Make no mistake, soulful rhythm & blues singer Leon Bridges is by no means the finished article, and on his sophomore album he has decided to take the type of risks often characterized by young and ambitious performers. These risks don’t always pay off, but they are the risks that needed to be taken in order for Bridges to truly fulfill the potential that both his voice and his ear for traditional R&B have in abundance.
Given the depth of soul that Bridges is capable of coating his vocals in, it’s unfortunate that he decided to begin Good Thing with falsetto, as it’s a jarring and uncomfortable tone-setter. Thankfully, second track “Bad Bad News” is an instantly recognizable slice of Bridges’ best blues vocals, and that quality carries over into both “Shy” (even if the lyrics are a bit cringeworthy) and especially the album standout, “Beyond”. From that point onwards, there is a real case of sonic and production identity crisis on Good Thing in that the albums swings from uber-polished and radio-friendly pop-styled songs like “Forgive You” and “If It Feels Good (Then It Must Be)” to much more organically authentic-sounding songs like album closer “Georgia to Texas”. These are the drawbacks that accrue when attempting to take risks with your own sonic identity, and no doubt they will help Bridges commercially (in terms of radio friendliness) but they do little to lend validity to the true power of his voice, which is firmly rooted in blues and soul.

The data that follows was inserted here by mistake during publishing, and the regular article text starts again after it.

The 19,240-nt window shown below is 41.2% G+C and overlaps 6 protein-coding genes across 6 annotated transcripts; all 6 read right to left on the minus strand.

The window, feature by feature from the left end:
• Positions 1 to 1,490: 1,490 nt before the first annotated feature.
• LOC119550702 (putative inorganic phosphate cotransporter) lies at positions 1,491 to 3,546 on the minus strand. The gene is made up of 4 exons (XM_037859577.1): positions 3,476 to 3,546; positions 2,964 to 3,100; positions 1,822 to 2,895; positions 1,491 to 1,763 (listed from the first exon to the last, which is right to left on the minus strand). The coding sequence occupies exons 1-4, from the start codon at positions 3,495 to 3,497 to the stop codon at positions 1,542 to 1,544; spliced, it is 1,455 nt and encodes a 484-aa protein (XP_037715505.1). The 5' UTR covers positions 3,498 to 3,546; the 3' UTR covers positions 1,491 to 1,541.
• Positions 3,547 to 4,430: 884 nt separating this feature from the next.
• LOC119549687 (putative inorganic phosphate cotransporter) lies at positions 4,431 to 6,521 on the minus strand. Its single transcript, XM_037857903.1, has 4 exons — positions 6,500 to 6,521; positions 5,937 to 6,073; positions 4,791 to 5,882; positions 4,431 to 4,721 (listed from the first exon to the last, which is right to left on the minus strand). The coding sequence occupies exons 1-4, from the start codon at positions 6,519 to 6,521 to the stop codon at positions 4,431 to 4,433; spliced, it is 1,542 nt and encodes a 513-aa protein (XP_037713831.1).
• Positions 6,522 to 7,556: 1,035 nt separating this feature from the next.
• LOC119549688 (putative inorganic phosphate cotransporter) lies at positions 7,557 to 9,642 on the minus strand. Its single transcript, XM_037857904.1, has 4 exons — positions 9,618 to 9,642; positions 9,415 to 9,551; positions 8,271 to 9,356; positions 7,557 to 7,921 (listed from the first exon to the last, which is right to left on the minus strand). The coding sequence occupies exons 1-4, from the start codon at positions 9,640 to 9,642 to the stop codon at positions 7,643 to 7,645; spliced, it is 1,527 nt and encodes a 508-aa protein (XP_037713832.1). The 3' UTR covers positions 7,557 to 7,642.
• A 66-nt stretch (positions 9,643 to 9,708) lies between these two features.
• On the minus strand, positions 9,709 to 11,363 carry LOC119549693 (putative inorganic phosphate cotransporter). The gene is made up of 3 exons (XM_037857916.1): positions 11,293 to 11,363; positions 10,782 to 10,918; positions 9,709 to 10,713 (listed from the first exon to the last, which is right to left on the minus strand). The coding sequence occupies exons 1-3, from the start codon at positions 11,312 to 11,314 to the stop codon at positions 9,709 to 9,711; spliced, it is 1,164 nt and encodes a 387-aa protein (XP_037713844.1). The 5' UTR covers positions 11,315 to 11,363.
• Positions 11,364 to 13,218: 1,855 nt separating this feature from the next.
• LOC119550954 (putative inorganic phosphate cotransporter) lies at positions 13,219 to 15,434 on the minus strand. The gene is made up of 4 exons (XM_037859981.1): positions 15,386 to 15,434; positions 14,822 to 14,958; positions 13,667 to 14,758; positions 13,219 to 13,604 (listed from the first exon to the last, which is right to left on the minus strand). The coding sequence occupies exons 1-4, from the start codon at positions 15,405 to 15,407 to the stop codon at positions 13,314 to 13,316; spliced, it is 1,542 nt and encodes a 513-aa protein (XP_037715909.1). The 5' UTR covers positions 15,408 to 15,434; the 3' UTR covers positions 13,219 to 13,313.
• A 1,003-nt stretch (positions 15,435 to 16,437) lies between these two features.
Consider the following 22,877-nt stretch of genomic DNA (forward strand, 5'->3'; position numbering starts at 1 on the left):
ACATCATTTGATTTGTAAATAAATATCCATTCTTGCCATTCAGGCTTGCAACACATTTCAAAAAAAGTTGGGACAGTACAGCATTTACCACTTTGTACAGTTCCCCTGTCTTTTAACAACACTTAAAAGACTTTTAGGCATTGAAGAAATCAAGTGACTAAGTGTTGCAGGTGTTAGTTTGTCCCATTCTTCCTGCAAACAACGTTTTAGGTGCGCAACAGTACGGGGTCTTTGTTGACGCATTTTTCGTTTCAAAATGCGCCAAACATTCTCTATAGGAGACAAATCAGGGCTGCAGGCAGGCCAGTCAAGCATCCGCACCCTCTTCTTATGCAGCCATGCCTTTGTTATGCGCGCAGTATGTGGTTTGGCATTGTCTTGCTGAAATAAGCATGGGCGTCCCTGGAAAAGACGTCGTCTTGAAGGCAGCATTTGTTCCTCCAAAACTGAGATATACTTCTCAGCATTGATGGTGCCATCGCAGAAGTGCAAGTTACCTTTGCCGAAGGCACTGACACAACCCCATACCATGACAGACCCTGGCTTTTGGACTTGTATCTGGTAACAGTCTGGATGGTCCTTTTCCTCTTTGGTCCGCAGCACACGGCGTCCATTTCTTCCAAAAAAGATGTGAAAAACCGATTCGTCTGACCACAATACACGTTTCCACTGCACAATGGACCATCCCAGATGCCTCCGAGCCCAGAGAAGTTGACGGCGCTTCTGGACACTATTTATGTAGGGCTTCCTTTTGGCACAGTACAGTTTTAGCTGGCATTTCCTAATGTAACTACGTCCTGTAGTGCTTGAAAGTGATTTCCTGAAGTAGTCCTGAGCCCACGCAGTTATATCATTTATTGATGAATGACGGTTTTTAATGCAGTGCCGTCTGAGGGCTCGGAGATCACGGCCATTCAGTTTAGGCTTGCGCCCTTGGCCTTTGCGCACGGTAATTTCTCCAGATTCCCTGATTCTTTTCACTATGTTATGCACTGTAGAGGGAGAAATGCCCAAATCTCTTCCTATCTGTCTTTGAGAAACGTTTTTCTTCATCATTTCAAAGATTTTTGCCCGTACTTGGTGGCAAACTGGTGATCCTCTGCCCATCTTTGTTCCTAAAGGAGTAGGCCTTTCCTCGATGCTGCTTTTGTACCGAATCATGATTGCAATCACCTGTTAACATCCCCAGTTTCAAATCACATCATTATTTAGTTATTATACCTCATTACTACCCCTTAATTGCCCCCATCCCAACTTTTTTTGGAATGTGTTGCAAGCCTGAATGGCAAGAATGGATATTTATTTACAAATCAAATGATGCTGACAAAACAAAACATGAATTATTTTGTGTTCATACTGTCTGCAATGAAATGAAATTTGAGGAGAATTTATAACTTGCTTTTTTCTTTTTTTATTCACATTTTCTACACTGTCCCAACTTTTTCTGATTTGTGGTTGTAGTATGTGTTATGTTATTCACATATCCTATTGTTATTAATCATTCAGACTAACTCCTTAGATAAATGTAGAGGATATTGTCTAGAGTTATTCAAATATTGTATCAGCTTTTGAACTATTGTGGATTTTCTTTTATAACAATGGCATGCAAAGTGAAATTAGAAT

In all, Good Thing is a bit of a ‘difficult second album syndrome’ album in terms of overall merit, but it also feels like the artist’s attempt to push himself into new and more readily accessible markets. There is enough of what made his debut such a standout here, and there is no doubting his vocal prowess, but for me, this is a bit of a step backward for Leon Bridges.
SPILL ALBUM REVIEW: LEON BRIDGES – GOOD THING